GENEVA (15 September 2023) – The deteriorating health conditions of three human rights defenders held in detention in Bahrain was alarming, a UN expert said today.
“I am extremely concerned about the deteriorating health of Mr Abduljalil Al-Singace, Mr Abdulhadi Al-Khawaja and Mr Naji Fateel. Medical negligence and lack of adequate care has left them in a worrying state,” said Mary Lawlor, the UN Special Rapporteur on the situation of human rights defenders.
“Both their detention and the ill-treatment they have suffered in prison violate the rights to free expression, opinion and assembly that must be guaranteed to human rights defenders,” she said. She also noted that the three human rights defenders have been subject of opinions issued by the Working Group on Arbitrary Detention which found their detention to be arbitrary: Mr. Abduljalil Al-Singace (Opinion No. 2/2023), Mr. Naji Fateel (Opinion No. 65/2022), and Mr Abdulhadi Al-Khawaja (Opinion 6/2012).
Lawlor pointed to a pattern of ill-treatment of Bahraini detainees including lack of access to adequate medical treatment.
“Mr Al-Singace is unable to walk or exercise properly because of his physical impairment(s) which deteriorated in detention,” she said. “The treatments that are necessary to alleviate his condition have been repeatedly denied.”
The expert said that crucial surgeries denied to Naji Fateel were resulting in chronic pain. “A metal rod that was supposed to be removed from the defender’s leg 10 years ago has become inflamed, making it difficult for him to walk,” Lawlor said.
“Mr Abdulhadi Al-Khawaja, whose heart palpitations and tremors put him at increased risk of heart attack, struggles to maintain his range of motion,” she said.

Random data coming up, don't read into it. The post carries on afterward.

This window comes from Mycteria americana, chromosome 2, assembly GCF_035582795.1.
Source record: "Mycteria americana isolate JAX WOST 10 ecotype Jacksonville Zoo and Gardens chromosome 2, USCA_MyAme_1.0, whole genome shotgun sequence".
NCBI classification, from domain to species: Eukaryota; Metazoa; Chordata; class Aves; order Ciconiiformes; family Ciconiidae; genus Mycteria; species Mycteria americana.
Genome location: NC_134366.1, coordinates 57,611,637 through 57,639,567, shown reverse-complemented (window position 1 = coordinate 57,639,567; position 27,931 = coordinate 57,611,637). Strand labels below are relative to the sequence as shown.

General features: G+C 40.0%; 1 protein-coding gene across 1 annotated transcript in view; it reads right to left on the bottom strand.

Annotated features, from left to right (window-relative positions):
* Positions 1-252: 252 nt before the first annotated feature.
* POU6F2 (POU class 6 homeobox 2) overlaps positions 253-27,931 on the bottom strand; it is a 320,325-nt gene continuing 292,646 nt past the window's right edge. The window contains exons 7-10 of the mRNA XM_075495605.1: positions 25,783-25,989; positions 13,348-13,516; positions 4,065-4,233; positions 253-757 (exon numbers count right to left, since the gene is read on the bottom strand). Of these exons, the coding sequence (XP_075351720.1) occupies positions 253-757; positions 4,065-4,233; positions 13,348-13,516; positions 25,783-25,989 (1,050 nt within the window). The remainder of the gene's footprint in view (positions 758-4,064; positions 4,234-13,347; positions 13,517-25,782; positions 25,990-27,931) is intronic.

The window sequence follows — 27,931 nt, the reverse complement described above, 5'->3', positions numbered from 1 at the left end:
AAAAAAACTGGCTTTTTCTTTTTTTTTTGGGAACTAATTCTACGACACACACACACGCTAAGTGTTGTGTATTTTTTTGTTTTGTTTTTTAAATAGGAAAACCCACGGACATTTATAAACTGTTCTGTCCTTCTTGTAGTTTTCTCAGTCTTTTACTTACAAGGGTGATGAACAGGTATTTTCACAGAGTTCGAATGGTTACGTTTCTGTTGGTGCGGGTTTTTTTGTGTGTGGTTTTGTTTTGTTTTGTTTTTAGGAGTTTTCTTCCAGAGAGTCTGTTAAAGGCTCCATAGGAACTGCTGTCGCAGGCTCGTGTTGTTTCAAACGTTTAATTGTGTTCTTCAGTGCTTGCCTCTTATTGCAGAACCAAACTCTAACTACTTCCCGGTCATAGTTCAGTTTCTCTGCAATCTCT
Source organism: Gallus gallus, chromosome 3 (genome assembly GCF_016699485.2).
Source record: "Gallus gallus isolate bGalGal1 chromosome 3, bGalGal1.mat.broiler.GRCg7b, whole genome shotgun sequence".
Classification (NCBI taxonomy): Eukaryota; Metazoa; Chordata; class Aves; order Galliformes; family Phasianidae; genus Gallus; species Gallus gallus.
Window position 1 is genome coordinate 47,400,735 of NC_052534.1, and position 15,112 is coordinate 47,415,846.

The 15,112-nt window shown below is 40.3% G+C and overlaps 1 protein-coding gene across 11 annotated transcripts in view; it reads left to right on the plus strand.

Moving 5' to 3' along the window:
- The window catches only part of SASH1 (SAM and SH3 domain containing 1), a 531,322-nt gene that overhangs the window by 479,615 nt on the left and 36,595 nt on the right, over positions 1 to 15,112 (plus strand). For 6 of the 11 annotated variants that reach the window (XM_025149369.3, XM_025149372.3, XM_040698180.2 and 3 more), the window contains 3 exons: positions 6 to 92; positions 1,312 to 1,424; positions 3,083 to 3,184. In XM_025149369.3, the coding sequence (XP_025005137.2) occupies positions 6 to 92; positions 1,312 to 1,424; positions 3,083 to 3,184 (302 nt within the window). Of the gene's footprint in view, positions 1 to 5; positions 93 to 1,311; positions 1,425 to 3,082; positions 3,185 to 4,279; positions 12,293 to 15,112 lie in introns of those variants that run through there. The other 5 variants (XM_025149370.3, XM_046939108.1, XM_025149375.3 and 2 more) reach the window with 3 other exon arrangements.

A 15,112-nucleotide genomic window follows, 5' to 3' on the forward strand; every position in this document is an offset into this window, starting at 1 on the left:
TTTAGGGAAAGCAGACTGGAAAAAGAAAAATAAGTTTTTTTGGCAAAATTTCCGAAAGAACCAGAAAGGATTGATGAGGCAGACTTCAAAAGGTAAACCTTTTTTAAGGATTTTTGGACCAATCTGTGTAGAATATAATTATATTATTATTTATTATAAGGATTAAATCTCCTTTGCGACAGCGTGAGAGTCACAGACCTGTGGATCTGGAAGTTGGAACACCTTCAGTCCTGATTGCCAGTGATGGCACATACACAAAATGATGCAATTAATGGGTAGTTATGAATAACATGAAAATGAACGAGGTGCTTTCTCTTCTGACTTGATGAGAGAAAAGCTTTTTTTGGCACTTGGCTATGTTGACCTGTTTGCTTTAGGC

The right of these defenders to adequate treatment is enshrined in the Nelson Mandela Rules (Rules 24 to 35 of the UN Standard Minimum Rules for the Treatment of Prisoners), the Special Rapporteur said.
“The healthcare of prisoners is the responsibility of the State,” Lawlor said.
Other rights of the human rights defenders had also been violated in detention, the expert said.
“Restrictions by authorities limiting access to television, newspapers and religious materials have affected the defenders’ ability to practice their religion,” she said. “This was most recently the case with Mr Al-Singace, whose ability to perform rites associated with the holy month of Muharram was undermined.”
The expert recalled that the right to freedom of religion or belief was guaranteed by Article 18 of the Universal Declaration of Human Rights.
The Special Rapporteur urged Bahraini authorities to urgently address the health risks faced by human rights defenders.
“Swift measures must be taken to ensure that detainees have access to appropriate and adequate medical care,” Lawlor said.
*The expert: Ms. Mary Lawlor (Ireland) is the Special Rapporteur on the situation of human rights defenders.
The statement is endorsed by Ms. Priya Gopalan (Chair-Rapporteur), Mr. Matthew Gillett (Vice-Chair on Communications), Ms. Ganna Yudkivska (Vice-Chair on Follow-Up), Ms. Miriam Estrada-Castillo, and Mr. Mumba Malila – Working Group on arbitrary detention, and Mr. Gerard Quinn, Special Rapporteur on the rights of persons with disabilities and the Working Group on Arbitrary Detention.